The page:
If a company, as reported, sells a 85W140 and claims it to be synthetic, it is most likely a curious mix of highly refined base oils, and perhaps a thickener that does not flow well at low temperatures. This would likely be polyisobutylene, or PIB, which is a cheap thickener. It has horrible low temperature properties, but combining it with a refined Group III (often considered synthetic) or a Group IV base oil it could result in 85W140.

Transmitted Gear Error (TGE) and / or improper pinion to ring setup will cause whine. If thicker lubricant does not mask it, you would have to open up the axle and adjust the pinion placement, as well as the ring gear position.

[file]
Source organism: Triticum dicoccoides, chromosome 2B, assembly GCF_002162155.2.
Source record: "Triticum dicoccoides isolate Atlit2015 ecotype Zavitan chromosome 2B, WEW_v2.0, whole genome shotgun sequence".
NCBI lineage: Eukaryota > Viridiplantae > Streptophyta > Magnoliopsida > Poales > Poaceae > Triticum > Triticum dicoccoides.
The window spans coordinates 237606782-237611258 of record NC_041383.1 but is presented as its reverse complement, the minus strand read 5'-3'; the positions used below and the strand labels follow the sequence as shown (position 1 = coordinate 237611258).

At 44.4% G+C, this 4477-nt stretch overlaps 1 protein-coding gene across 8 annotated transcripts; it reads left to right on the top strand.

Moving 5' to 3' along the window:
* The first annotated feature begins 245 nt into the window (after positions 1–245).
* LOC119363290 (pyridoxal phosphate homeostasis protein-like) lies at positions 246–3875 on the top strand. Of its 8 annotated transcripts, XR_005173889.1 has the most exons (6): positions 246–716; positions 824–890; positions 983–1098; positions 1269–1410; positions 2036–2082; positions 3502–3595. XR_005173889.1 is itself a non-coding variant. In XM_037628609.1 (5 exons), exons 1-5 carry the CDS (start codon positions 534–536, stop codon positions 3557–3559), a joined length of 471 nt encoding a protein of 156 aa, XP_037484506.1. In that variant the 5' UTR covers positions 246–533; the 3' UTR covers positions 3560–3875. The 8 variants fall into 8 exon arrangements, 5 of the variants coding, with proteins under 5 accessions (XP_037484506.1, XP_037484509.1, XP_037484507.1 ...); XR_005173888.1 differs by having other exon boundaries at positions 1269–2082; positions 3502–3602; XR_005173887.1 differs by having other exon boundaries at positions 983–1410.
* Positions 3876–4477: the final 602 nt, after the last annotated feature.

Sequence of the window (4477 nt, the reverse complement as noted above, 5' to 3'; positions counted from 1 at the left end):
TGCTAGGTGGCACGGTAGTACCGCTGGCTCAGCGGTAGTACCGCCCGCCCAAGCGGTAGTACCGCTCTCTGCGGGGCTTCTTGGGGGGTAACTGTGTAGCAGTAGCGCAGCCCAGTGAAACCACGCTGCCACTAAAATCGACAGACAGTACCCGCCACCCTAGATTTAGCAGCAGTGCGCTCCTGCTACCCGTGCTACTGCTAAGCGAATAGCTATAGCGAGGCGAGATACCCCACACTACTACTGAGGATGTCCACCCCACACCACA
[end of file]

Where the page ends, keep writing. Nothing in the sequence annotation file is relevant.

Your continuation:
Interesting. RP definitely says"synthetic" on the box/bottle.

Yeah, I'm going to have to either deal with the whine or open it up. Right now rebuilding the differential isn't an option due to cost, so it's getting a back burner. According to the Ford mechanics I'm good mechanically, and there were minimal shavings on the magnet in the drain plug when we swapped fluids. I'll be getting a rebuild kit from American Muscle when I get a chance, and set it in the pile with the clutch kit and associated parts waiting for the time/money. I just really hope I don't have to replace everything.


"In order to understand recursion, you must first learn the principle of recursion."
 
Posts: 2877 | Location: Memphis, TN | Registered: August 23, 2010Reply With QuoteReport This Post